An antioxidant is a substance that, even in low concentrations compared to a substance that is susceptible to oxidation, significantly delays or prevents by minimizing oxidative damages in cells and biomolecules . Antioxidants also reduce the risk of atherosclerosis, protect against ischemic heart disease, reduce the risk of cancer, slow down the course of Alzheimer's disease, and protect the body from environmental pollution . Typical exogenous antioxidants supplied with food or in specially formulated supplements are: vitamins A, C, and E, and carotenoids (α- and β-carotene). Several forms of carotenoids may be found in cow’s milk: all-trans β-carotene, α-carotene, δ-carotene, zeaxanthin, and β-cryptoxanthin; with all-trans β-carotene occurring in the highest concentration—750 g/kg [7,8]. β-Carotene (provitamin A) reduces the risk of breast, lung, stomach, and uterine cancer , protects against myocardial infarction and stroke . Rice-Evans et al.  have shown that carotenoids exhibit antioxidant properties and suppress free radicals by transferring free electrons, or by forming complexes with them.
One of the biologically-active compounds commonly known as vitamin E, is α-tocopherol. Tocopherol family consists of four representatives: α, β, δ, and Δ; all of them occur in the "D" form. D-α-tocopherol (RRR-α-tocopherol) is the most common and most active form, but not only is it antioxidant, similar properties are attributed to the tocopherol gamma form, as the only tocopherol to protect against nitrogen oxides . Vitamin E (tocopherol) prevents: oxidation of LDL cholesterol fraction, heart disease, and cancer [7,12,13,14,15], it strengthens the immune system, inhibits the development of Alzheimer's disease, helps control blood sugar, protects the eye lens from damage caused by free radicals, and retards the development of Parkinson's disease . Vitamin E is one of the most important antioxidants soluble in milk fat. It prevents lipid peroxidation by trapping a singlet oxygen, hydroxyl and superoxide radicals . By entering the free radical reaction, a tocopherol is converted into a tocopherol radical; and ascorbic acid participates in its regeneration (by reducing it). Vitamin E and carotenoids protect fatty compounds against oxidation in the blood and within the cell membranes, and play a significant role in the communicative and defense functions of cells against free radicals [16,17].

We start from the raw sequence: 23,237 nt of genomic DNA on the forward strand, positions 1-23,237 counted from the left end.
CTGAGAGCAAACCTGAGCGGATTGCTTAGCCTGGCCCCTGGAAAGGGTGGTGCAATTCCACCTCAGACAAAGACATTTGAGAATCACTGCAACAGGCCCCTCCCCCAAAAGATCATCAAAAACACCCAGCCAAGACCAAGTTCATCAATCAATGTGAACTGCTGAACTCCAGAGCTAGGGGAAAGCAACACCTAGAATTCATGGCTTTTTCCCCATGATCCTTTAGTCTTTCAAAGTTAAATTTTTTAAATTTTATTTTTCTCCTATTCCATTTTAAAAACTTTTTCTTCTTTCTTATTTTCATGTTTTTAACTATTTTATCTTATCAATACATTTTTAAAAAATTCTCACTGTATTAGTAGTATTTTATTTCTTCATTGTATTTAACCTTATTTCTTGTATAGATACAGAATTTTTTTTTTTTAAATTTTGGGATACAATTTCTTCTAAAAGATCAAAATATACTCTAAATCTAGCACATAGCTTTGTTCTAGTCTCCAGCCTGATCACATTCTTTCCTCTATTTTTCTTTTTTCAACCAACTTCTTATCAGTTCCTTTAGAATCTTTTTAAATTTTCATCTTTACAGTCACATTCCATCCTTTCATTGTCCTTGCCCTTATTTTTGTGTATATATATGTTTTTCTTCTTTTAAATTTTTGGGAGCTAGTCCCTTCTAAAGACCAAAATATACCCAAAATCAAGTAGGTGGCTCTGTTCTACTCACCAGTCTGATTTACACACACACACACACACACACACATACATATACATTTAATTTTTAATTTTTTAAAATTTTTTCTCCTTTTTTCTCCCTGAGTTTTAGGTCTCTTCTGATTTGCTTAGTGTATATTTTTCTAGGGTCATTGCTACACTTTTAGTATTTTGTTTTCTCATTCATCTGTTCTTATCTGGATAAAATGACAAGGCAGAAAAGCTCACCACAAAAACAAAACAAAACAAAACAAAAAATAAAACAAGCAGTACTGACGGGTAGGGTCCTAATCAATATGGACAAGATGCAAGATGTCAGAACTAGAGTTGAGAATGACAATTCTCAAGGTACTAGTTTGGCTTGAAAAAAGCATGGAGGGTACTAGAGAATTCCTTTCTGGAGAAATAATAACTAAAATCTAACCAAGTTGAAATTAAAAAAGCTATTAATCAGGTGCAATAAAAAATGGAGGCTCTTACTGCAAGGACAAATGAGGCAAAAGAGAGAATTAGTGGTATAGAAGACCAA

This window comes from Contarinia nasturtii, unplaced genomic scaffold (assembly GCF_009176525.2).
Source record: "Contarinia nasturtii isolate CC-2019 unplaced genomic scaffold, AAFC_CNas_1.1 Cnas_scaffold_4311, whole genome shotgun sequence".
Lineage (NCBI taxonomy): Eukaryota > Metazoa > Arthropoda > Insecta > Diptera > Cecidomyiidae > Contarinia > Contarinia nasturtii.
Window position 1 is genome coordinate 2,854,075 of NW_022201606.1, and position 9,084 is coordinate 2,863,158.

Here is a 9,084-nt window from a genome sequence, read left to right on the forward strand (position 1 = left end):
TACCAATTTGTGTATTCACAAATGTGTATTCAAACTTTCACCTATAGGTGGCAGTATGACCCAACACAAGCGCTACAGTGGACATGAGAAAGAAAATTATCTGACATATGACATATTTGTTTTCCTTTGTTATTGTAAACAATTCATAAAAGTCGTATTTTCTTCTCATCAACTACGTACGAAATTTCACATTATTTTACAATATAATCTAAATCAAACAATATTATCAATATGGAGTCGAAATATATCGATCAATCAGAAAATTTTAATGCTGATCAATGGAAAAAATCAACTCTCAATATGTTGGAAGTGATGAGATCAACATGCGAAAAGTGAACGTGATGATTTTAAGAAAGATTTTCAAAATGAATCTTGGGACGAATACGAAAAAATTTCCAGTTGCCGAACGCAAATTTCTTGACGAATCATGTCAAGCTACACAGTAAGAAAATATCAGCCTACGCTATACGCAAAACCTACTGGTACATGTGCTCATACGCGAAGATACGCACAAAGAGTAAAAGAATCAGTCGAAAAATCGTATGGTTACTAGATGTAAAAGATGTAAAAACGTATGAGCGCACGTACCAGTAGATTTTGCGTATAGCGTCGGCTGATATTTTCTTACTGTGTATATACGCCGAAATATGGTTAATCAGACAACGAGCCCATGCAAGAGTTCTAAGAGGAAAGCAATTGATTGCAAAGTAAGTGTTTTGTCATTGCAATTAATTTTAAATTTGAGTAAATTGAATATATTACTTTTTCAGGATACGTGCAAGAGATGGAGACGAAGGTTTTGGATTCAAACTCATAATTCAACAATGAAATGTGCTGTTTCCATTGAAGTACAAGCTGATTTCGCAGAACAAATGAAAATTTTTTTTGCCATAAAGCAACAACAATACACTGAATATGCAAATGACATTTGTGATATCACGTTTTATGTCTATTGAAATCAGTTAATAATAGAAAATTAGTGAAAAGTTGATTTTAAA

Cholesterol (5-Cholesten-3β-ol) is an alcohol with the general formula C27H45OH and a sterol in the 17-carbon cyclopentane phenanthrene ring, linked to the C17 hydrocarbon chain with C10 and C13 hydroxyl groups, C3 hydroxyl group and one double bond between C5 and C6 atoms. Milk and dairy products are often regarded as examples of products with high levels of cholesterol having adverse effect on human health [18,19]. Tomaszewski  has shown that cholesterol levels in milk clearly increase with increased yield. In contact with air, cholesterol is autoxidized, and the rate of the formation of cholesterol oxidation products depends mainly on storage conditions. Cholesterol oxidation products (PUCHs) are highly toxic and highly reactive substances which initiate the free radical processes that may result in atherogenic and cancerous lesions. The most bioactive of these are: b-sitosterol (5-cholesten-24bethyl-3b-ol), campesterol (5-cholesten-24b-methyl-3b-ol), and stigmasterol (5,22-cholestadien-24-ethyl-3b-ol) [19,21]. Whole milk contains 20–30 mg PUCh/kg . They are produced by non-enzymatic reactions such as ROS action, lipid peroxidation, and enzyme activity. Oxidative processes have a detrimental effect on milk and dairy products, by shortening their shelf-life and deteriorating their nutritional quality [23,24]. Havemose et al.  found that higher concentrations of antioxidants contributed to delaying or eliminating protein oxidation processes. Proper nutrition and supplementation provide antioxidant protection. In dairy products, the degree of antioxidant protection is calculated as the molar ratio between antioxidants (α-tocopherol and β-carotene) and the level of oxidants (cholesterol). Lipid peroxidation leads to adverse changes in the nutritional value of milk and its products; therefore, higher DAP ensures higher stability of dairy products by effecting their high antioxidative potential.